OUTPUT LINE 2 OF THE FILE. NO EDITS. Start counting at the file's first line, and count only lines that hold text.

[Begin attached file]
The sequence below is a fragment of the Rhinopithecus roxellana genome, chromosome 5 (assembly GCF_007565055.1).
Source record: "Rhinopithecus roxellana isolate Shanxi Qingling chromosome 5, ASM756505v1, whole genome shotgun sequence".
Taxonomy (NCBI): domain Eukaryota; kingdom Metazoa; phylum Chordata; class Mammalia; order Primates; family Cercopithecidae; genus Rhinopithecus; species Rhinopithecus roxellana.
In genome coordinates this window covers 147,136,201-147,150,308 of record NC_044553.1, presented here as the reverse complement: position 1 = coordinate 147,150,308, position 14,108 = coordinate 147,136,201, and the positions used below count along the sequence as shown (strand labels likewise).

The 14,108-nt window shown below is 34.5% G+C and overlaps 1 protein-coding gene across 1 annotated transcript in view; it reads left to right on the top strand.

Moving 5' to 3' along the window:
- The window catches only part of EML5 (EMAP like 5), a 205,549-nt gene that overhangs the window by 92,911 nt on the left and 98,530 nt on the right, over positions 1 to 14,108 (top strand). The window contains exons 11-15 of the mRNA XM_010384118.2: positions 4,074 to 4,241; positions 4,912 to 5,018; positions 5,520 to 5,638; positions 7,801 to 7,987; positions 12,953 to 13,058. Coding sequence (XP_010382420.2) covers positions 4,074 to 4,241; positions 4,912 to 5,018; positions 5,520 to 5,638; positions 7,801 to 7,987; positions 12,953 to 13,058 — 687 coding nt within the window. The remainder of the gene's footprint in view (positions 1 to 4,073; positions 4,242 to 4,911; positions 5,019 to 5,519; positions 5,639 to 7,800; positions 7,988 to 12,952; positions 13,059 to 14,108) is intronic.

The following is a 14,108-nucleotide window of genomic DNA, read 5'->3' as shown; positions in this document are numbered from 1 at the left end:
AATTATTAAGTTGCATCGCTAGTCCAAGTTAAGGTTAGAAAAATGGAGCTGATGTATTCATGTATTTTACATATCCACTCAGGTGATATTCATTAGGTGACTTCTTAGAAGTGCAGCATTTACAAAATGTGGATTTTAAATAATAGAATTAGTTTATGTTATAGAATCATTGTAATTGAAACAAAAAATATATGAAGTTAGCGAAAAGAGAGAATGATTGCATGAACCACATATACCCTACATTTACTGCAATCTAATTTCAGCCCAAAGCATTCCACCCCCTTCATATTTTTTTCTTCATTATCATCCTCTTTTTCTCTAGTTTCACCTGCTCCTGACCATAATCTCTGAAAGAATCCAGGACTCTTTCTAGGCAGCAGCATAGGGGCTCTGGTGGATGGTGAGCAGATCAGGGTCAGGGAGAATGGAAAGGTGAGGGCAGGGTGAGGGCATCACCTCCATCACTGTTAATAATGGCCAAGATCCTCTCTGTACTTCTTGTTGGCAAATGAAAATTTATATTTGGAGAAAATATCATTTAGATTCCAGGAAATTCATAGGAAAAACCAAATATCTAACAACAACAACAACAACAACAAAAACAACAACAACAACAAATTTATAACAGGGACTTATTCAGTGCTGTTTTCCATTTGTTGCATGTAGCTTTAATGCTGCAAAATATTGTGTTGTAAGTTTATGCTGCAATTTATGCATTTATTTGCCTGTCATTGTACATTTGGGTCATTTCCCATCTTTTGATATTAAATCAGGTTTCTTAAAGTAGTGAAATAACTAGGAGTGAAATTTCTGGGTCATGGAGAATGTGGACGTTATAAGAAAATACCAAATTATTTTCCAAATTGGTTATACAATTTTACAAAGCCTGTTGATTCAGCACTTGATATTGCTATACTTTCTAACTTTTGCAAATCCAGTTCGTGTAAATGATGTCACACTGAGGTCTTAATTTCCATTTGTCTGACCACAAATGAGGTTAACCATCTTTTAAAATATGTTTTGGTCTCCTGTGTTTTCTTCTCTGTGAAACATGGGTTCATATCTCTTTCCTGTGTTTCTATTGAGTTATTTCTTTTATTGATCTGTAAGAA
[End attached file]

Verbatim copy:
Source record: "Rhinopithecus roxellana isolate Shanxi Qingling chromosome 5, ASM756505v1, whole genome shotgun sequence".